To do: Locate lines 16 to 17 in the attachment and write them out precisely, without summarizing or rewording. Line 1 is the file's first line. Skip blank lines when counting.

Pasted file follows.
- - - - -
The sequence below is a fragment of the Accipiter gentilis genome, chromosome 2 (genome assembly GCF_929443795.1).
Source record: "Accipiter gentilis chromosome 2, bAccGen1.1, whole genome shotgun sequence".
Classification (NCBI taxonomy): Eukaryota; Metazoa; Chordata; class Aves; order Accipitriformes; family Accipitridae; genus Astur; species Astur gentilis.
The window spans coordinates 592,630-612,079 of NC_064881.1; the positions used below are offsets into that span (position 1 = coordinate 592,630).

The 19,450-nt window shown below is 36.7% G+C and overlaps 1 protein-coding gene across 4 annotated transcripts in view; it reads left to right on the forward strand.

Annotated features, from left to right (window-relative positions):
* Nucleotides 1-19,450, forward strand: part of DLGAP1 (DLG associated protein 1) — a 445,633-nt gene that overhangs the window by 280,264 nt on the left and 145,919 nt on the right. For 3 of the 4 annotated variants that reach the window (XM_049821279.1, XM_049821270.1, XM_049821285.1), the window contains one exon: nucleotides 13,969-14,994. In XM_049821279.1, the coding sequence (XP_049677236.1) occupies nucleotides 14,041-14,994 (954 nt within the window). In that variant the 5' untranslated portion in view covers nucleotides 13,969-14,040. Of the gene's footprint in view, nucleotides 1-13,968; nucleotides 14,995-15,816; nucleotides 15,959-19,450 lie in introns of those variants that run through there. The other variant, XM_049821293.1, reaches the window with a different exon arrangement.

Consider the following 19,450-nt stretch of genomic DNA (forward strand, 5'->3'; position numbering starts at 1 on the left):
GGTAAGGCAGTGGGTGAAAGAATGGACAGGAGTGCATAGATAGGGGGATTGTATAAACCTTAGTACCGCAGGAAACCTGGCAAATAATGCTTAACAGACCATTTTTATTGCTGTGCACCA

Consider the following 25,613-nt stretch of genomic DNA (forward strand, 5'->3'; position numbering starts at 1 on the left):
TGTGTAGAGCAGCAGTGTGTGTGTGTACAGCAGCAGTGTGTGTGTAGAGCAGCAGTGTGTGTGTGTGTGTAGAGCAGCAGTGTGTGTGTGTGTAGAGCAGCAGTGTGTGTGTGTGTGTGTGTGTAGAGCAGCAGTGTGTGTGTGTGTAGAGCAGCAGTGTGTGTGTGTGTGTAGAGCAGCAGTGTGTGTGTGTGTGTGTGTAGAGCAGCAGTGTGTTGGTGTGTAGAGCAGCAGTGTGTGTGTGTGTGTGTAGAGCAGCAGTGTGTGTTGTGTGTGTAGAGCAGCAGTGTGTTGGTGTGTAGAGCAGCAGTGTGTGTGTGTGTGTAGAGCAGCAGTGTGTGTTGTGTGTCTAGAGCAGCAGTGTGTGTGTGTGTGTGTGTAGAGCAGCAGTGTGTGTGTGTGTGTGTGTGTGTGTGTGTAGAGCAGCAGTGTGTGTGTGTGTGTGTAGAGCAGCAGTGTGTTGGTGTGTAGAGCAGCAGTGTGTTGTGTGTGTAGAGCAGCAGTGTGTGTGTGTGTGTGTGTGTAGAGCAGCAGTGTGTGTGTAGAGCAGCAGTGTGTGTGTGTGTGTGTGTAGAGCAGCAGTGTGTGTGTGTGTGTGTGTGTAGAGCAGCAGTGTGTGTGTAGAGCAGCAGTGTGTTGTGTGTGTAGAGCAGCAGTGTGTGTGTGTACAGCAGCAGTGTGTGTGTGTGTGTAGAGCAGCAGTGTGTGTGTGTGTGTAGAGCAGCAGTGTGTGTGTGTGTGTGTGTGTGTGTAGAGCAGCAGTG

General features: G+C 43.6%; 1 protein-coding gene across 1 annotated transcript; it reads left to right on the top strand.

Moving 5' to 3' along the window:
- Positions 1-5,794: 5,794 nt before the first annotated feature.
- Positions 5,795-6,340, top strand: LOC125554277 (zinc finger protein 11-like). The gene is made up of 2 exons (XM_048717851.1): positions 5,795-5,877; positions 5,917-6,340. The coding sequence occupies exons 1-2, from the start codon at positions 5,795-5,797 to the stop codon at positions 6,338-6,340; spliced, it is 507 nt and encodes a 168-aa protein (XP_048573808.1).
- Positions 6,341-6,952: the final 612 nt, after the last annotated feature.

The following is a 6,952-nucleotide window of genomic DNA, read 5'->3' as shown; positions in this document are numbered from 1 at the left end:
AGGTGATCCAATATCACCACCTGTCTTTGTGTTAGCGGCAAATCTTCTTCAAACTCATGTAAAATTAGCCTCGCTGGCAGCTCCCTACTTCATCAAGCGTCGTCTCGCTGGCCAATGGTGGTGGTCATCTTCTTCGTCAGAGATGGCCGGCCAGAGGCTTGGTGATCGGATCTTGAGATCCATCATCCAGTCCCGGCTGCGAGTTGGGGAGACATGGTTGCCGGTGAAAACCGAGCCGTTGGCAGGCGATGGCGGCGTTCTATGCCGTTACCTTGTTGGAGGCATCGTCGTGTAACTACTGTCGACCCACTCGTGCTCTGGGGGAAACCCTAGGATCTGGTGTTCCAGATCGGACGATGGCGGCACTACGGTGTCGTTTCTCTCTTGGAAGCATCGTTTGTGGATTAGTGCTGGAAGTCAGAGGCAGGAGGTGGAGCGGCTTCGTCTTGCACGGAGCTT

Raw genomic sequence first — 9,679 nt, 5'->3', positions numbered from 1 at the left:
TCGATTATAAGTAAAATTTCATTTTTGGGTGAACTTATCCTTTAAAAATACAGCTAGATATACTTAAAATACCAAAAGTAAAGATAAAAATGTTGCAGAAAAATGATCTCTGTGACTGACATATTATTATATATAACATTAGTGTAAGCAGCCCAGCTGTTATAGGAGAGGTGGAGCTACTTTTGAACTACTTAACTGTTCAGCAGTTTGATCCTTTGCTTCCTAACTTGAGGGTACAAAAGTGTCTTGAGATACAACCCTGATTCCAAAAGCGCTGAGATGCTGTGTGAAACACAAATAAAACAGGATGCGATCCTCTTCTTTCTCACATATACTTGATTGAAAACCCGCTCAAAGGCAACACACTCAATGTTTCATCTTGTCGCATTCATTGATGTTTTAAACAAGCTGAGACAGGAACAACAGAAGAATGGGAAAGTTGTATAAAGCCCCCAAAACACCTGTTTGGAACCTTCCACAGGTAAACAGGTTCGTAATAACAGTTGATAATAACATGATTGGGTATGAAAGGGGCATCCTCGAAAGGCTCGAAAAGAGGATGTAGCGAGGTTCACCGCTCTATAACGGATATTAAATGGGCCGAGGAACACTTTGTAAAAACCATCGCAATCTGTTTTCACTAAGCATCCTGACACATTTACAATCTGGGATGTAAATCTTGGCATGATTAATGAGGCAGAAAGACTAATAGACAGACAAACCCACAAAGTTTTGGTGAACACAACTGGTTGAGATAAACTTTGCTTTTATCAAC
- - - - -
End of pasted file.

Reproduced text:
- Positions 6,341-6,952: the final 612 nt, after the last annotated feature.

The following is a 6,952-nucleotide window of genomic DNA, read 5'->3' as shown; positions in this document are numbered from 1 at the left end: